By Travis Stahl
This is supposed to be the down time of the National Football League calendar year. The draft is over, free agency is done and teams are just completing rookie orientations. Yet for people that follow the NFL closely, this week was a pretty momentous occasion that nearly caused a ripple that would have produced tidal waves throughout the rest of the league. In case you missed it, Minnesota almost lost the Vikings. To repeat that last sentence, the Vikings had their bags packed, the car loaded and one foot out the front door on the way to Los Angeles before tragedy was averted.
The Vikings have been fighting back and forth with Minnesota lawmakers about a new downtown stadium. The Vikings needed a new home as the old Metrodome was about as warm and inviting as an igloo. Which, in Minnesota might not be too bad, but when you’re an operating NFL franchise in need of generating revenue, igloos aren’t too fancy. The problem then you might ask? Minnesota lawmakers did not want any part of a financing plan to help the Vikings build a new stadium.
You see, those crazy state representatives and state senators from the great state of Minnesota didn’t feel ethically right asking their tax payers to help foot the bill for a new stadium while the state is struggling economically. The Vikings response was simple; we’ll take our ball and go play somewhere else. Here is where logic comes in to the argument. Let’s hypothetically say whoever owns the McDonald’s in Columbia City went to the town council and stated that unless the city paid for him to build a new restaurant in the town he would move his franchise elsewhere. Would the city pay? Of course not, he can pay for that out of his own pocket.
Here is where it becomes tricky. Sports teams are considered a “public interest.” Because there are so many people who are affected by the Vikings being in Minnesota it’s as if they belong to the people. That means the Vikings, and for that matter the NFL, can hold the lawmakers feet to the fire on this one. Essentially Roger Goodell flew to Minnesota and said look fellas, build the stadium or the Vikings are going to pull a Baltimore Colts on you and head to L.A. Lawmakers obviously did not want to see the team flee the city and a bill was passed to “help” the Vikings construct a new stadium.
And the crisis was averted that easily. All the troops were placed on “stand down” and the silo doors were closed.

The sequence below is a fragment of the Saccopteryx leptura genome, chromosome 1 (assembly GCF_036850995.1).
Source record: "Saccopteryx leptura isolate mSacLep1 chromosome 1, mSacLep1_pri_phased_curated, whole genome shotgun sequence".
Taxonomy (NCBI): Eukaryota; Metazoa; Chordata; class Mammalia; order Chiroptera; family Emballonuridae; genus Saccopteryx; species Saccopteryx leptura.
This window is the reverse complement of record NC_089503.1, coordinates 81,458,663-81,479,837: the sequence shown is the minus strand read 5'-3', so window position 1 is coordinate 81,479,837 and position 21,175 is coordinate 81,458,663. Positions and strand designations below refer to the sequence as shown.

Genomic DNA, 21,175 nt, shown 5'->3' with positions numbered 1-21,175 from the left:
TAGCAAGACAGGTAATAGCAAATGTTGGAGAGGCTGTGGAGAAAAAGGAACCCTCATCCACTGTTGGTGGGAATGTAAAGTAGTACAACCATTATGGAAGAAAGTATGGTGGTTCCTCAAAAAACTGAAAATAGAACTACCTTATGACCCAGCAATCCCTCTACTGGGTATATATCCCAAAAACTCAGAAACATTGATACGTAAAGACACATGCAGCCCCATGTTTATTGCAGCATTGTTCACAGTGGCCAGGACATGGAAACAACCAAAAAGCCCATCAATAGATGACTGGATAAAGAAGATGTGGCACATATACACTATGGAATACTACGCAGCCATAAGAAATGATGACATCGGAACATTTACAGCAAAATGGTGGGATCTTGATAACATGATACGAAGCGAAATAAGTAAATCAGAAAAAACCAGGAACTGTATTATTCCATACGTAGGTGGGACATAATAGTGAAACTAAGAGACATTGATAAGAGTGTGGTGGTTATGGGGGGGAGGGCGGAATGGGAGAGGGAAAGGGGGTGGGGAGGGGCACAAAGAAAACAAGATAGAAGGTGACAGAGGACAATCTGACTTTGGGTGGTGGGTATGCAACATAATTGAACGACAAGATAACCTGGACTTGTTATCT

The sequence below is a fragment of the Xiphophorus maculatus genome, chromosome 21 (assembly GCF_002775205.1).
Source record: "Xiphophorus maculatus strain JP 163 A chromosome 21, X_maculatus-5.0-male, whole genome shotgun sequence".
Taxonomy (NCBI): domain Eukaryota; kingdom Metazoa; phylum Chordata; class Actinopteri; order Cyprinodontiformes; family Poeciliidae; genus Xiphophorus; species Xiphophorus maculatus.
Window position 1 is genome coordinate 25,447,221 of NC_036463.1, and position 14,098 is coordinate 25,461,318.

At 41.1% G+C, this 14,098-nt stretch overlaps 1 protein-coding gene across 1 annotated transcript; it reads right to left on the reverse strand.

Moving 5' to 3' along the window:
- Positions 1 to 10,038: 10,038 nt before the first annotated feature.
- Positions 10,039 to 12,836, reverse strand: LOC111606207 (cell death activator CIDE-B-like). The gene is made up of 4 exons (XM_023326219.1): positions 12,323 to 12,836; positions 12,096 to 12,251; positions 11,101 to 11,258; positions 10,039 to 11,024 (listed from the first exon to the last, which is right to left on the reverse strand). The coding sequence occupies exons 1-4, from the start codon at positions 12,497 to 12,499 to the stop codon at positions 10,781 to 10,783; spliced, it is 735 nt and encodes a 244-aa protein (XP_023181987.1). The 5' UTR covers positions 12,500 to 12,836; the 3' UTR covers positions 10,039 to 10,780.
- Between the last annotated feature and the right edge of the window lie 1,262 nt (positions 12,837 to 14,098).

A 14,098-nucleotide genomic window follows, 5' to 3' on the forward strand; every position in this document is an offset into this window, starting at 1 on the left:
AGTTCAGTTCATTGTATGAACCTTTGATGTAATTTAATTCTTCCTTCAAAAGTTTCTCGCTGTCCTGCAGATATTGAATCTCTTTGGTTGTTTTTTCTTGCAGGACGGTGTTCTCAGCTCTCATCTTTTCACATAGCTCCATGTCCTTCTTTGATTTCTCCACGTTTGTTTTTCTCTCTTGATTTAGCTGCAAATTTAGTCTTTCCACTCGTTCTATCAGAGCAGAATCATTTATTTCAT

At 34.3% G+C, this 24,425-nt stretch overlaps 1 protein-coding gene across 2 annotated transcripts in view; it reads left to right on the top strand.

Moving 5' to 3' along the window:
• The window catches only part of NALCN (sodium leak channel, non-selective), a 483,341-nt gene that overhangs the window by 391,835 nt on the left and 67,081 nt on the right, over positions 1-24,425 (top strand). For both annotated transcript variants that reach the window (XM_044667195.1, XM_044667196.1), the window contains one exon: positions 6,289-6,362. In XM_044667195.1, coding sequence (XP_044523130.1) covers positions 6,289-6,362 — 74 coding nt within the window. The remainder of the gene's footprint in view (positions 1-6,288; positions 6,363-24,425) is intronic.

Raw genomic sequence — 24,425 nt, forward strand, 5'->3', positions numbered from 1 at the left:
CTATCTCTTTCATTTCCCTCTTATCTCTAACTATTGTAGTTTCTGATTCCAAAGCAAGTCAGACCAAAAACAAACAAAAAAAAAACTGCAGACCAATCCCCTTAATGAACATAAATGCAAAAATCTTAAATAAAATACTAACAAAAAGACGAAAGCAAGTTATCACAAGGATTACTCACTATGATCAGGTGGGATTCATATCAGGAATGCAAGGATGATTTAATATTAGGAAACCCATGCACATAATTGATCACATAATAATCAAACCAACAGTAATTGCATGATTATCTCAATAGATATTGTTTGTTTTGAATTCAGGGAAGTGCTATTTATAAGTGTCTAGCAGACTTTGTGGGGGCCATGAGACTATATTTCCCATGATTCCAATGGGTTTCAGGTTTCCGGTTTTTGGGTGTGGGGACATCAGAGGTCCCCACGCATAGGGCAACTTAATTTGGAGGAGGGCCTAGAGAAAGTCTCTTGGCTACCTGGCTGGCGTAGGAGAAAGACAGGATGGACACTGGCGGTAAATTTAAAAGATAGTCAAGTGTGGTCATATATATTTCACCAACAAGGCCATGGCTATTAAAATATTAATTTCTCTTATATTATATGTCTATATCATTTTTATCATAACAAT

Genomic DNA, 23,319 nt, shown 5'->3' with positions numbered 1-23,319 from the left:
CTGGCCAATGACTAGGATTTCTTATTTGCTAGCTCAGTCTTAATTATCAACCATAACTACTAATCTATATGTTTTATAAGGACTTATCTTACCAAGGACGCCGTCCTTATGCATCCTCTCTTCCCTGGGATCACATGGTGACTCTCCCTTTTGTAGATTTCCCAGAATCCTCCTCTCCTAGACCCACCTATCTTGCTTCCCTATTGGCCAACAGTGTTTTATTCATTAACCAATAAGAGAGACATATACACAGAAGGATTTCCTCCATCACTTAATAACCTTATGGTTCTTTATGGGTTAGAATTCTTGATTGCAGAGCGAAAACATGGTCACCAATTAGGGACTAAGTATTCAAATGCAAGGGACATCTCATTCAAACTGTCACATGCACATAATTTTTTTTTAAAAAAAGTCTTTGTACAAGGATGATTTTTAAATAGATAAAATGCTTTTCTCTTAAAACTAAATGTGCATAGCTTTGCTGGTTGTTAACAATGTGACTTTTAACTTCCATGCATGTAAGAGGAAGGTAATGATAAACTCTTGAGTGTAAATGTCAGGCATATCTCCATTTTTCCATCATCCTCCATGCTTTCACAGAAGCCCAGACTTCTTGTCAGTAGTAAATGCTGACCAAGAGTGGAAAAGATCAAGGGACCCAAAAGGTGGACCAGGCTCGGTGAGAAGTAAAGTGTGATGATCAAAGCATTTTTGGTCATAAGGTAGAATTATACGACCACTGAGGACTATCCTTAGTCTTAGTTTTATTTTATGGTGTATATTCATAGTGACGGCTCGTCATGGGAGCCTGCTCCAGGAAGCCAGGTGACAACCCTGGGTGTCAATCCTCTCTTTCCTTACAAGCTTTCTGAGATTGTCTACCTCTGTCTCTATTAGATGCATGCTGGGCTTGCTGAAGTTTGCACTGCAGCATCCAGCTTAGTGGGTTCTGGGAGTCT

Can you even imagine a world in which the Vikings did not exist in Minnesota? This is a team rich in history with four Super Bowl appearances and countless Hall of Famers. Fans would no longer have the NFC Norris division with rivalries against the Packers and Bears. Sure, they would still play those teams but there’s something creepy we would have felt about hearing “today, live from Los Angeles, it’s the Bears against the Vikings.” Would the team have still worn those god-awful purple uniforms? You know the ones that almost give you a head-ache just from looking at them? Would the team still have retained its name like the Lakers did when they moved from Minnesota? Luckily we don’t have to answer those questions.
But, those questions might be back on the table next year. Listen up city of Jacksonville, whatever crazy new owner Shad Khan wants, you better give it to him. There is going to be a new in Los Angeles, that’s a fact. Jaguar fans need to decide this season if that team in L.A. is going to be their team or another one but if Jags fans don’t start putting butts in seats, the team is going to split. Khan is a wild card and even though he says he wants to keep the team in Florida, this near-Vikings fiasco has opened some new doors for him. Have you seen Khan, I’m pretty sure he was one of the guys fighting Indiana Jones when he was looking for the Lost Ark. You know what you can say for Khan, he wants to win and he wants to win where fans will love his team and pack the stadium. If those fans are in Jacksonville, so be it, if not its viva Los Angeles.
The Vikings leaving Minnesota would have been a devastating blow for the state. Yes, tax payers will have to pony up to keep the team in town. If you want to keep looking at those stupid purple jerseys though Vikings fans then you have to pay-up.